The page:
The main reason this serial killer element is so problematic is that it shortchanges the medical/legal drama which is essentially the heart of the whole show and leads to the second and third act plot turns. The serial killer element really only serves as a piece of exposition in the end that could have been handled another way. Other than that strange bit, 'Malice' is actually a pretty good roll of a film. Bill Pullman does what he does best by playing that affable lovable guy. Kidman plays the sleek vixen well. And Alec Baldwin basically plays a version of himself as the doctor with a god complex. Harold Becker does a decent enough job steering the ship and Aaron Sorkin's script is filled to the brim with long-winded speeches of the best kind. Because of the numerous plot twists and turns it is extremely difficult to describe the events in 'Malice' without spoiling the whole show. I'll just leave you with the notice that it's a pretty great early 90s thriller that is a lot of fun if you let yourself have some.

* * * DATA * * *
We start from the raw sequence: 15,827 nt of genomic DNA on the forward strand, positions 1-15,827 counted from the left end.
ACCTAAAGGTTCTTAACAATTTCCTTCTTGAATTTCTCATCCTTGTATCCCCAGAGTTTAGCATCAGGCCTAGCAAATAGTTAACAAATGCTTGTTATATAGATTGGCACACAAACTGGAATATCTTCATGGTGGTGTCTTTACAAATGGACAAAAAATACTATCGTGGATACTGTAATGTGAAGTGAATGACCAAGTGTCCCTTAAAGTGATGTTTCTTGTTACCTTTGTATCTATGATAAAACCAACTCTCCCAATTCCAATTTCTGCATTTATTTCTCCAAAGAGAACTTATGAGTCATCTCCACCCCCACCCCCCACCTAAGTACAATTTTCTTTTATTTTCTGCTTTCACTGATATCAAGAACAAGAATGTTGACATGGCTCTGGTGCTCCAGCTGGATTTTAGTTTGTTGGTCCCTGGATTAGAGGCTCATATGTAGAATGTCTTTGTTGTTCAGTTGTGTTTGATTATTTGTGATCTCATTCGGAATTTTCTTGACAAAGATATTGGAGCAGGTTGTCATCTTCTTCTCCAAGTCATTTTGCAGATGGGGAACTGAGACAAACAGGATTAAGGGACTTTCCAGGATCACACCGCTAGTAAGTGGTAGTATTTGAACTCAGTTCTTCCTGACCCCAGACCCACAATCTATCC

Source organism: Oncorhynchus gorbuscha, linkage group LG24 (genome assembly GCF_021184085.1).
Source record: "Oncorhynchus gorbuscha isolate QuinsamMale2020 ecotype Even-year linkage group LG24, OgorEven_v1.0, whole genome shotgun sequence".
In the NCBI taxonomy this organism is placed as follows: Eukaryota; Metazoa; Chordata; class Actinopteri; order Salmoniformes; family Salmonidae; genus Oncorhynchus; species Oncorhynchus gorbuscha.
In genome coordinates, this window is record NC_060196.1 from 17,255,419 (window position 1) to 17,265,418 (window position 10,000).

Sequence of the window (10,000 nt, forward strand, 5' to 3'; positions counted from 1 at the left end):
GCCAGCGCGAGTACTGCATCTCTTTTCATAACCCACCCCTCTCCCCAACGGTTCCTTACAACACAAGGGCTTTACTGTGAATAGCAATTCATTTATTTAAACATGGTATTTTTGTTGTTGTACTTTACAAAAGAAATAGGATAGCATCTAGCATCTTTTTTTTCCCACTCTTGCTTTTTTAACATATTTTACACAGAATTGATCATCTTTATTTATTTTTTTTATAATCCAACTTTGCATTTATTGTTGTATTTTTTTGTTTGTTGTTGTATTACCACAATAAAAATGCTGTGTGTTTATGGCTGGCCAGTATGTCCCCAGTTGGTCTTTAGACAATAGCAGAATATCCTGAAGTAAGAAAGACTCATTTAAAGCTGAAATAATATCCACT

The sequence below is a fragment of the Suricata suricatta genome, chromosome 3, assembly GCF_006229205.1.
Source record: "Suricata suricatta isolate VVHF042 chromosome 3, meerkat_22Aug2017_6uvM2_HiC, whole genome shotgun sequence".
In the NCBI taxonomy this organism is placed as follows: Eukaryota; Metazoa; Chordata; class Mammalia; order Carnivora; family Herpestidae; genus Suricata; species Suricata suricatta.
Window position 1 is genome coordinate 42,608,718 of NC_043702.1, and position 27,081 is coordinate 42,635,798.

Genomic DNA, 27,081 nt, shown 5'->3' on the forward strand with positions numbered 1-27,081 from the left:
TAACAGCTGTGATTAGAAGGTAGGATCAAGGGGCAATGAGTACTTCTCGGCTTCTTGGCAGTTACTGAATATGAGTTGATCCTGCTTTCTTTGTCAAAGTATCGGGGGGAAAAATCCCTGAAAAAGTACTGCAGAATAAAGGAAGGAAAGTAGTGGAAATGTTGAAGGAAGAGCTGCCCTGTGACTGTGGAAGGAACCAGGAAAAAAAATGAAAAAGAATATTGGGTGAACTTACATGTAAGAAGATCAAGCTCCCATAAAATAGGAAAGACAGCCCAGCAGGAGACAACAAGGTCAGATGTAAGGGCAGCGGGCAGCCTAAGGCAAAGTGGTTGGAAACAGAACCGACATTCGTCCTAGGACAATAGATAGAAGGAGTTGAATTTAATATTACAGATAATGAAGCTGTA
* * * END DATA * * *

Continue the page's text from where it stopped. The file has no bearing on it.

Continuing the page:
The Blu-ray: Vital Disc Stats
'Malice' arrives on Blu-ray thanks to Kino Lorber and their Studio Classics line. Pressed on a Region A locked BD25 disc and housed in a standard case, the disc opens direct to the main menu featuring a static image.